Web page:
Stacks, of varying kinds, appear in algebraic geometry whenever we have moduli problems, most famously the stacks of (marked) curves. But these seem to be to be very geometric in motivation, so I was wondering if there are natural examples of stacks that arise in arithmetic geometry or number theory.

EDIT: the question is now at MO.


closed as off topic by David Roberts, Zev Chonoles May 15 '12 at 0:50

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  • 3
    $\begingroup$ This seems like it would be a better question for MO. $\endgroup$ – user21725 May 11 '12 at 5:43
  • $\begingroup$ Heh, I was thinking that it wasn't good enough for MO, but if people agree I can try there. $\endgroup$ – David Roberts May 11 '12 at 7:29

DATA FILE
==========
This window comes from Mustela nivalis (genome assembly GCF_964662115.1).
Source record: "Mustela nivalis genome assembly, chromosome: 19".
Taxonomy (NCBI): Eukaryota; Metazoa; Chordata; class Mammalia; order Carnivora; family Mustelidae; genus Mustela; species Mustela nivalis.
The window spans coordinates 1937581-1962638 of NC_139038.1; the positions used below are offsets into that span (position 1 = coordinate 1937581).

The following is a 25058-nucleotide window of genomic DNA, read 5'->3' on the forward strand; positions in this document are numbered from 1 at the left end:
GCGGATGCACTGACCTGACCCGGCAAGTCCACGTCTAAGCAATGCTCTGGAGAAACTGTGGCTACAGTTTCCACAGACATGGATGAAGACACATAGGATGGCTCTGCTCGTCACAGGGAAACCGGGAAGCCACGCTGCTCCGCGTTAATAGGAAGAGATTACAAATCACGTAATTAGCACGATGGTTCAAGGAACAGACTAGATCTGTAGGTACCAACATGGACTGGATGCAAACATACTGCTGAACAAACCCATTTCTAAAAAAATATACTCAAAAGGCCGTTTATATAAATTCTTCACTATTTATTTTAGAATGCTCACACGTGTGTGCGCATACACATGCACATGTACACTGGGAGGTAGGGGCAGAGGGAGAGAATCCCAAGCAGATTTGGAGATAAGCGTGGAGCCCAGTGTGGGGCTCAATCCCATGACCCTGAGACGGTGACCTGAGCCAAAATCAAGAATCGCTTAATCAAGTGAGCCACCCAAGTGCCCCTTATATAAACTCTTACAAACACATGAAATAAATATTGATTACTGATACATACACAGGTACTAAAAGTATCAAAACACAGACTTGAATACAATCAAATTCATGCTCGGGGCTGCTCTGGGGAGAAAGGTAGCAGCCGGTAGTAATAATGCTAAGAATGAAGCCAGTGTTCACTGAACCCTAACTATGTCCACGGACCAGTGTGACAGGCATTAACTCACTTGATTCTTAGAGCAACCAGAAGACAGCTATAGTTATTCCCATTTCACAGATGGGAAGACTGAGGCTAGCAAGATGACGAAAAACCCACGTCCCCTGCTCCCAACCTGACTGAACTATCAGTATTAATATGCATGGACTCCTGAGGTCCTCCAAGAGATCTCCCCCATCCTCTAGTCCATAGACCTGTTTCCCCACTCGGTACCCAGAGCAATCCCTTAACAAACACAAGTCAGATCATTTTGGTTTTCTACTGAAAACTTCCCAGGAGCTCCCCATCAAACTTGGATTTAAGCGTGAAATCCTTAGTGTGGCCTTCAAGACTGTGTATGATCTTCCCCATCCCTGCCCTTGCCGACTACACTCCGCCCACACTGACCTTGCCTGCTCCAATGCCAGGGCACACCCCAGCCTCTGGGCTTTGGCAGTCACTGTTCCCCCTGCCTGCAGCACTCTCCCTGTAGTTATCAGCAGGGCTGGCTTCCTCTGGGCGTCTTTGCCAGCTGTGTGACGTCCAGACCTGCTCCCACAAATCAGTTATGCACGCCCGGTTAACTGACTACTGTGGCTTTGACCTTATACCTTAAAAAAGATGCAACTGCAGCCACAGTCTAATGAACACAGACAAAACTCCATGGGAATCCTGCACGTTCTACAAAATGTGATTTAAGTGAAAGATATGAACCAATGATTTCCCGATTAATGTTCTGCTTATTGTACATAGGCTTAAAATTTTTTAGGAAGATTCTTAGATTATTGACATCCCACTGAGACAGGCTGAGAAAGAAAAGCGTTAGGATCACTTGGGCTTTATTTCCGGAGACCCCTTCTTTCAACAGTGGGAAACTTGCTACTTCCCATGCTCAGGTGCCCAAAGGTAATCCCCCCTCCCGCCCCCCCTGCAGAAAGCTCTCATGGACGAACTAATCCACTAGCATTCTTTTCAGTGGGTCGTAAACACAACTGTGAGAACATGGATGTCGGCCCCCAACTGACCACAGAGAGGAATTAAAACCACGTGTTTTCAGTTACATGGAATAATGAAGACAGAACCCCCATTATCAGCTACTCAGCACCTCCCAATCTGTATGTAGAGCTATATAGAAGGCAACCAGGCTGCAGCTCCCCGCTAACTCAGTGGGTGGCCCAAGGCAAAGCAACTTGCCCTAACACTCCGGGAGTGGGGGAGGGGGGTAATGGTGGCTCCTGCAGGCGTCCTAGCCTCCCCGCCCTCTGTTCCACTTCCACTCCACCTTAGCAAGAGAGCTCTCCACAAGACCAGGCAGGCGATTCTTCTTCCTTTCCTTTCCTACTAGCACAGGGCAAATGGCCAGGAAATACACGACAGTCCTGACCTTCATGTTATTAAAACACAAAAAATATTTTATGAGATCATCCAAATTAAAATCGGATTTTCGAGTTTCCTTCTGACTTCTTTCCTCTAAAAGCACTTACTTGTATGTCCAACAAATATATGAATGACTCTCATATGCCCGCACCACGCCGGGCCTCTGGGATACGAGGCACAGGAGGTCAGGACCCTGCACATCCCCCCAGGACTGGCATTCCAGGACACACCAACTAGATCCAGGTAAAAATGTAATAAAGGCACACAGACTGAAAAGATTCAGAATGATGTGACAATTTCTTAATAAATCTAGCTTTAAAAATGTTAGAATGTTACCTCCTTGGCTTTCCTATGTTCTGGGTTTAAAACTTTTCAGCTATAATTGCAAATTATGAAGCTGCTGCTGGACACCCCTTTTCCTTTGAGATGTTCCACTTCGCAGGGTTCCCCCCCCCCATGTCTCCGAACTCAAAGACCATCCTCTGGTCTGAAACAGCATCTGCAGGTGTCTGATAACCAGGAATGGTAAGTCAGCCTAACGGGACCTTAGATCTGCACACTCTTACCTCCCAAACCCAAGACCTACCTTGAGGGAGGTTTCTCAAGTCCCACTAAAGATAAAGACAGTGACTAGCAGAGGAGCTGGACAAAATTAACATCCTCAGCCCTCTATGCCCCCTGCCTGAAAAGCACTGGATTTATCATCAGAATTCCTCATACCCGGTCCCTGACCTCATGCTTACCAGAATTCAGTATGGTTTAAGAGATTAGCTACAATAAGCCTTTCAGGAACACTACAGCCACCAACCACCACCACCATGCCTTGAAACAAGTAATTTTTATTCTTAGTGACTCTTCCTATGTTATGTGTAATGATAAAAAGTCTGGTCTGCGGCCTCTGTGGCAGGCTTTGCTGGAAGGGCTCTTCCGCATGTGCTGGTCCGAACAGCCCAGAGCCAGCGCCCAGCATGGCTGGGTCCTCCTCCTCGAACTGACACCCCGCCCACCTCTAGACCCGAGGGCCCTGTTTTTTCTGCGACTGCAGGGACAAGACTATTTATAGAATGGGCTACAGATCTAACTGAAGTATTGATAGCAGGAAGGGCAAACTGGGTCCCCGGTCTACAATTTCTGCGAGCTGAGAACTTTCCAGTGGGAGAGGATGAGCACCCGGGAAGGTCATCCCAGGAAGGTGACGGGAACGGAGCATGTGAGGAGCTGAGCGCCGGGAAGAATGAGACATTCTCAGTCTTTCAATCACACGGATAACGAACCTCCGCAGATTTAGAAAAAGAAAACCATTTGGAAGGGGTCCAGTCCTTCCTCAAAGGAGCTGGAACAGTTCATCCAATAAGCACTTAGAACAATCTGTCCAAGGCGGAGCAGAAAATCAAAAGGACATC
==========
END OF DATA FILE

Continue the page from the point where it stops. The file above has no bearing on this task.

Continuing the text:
• $\begingroup$ I agree with Eric. $\endgroup$ – Martin Brandenburg May 14 '12 at 19:00
  • $\begingroup$ Ok. Will close this question. Others please vote to close - I suggest 'off topic' ;-) $\endgroup$ – David Roberts May 15 '12 at 0:38
  • $\begingroup$ @David: I've closed the question. However it'd be good to edit your question to include a link to the MO question once you post it there. $\endgroup$ – Zev Chonoles May 15 '12 at 0:51

You'd find more arithmetic geometers in MO than here, I reckon. Here's my two cents' worth. There are moduli problems in arithmetic geometry as well, so it's not too surprising that you'd find stacks there as well: in fact, Behrang Noohi has an interesting short article in which he showed how to view the quotient of the upper half plane by the action of a discrete subgroup of $PSL(2,\mathbb{R})$ as a stack (http://www.mth.kcl.ac.uk/~noohi/papers/WhatIsTopSt.pdf). There is also an interesting paper of Henri Gillet, "Arithmetic Intersection Theory on Deligne-Mumford Stacks", that may be of interest.


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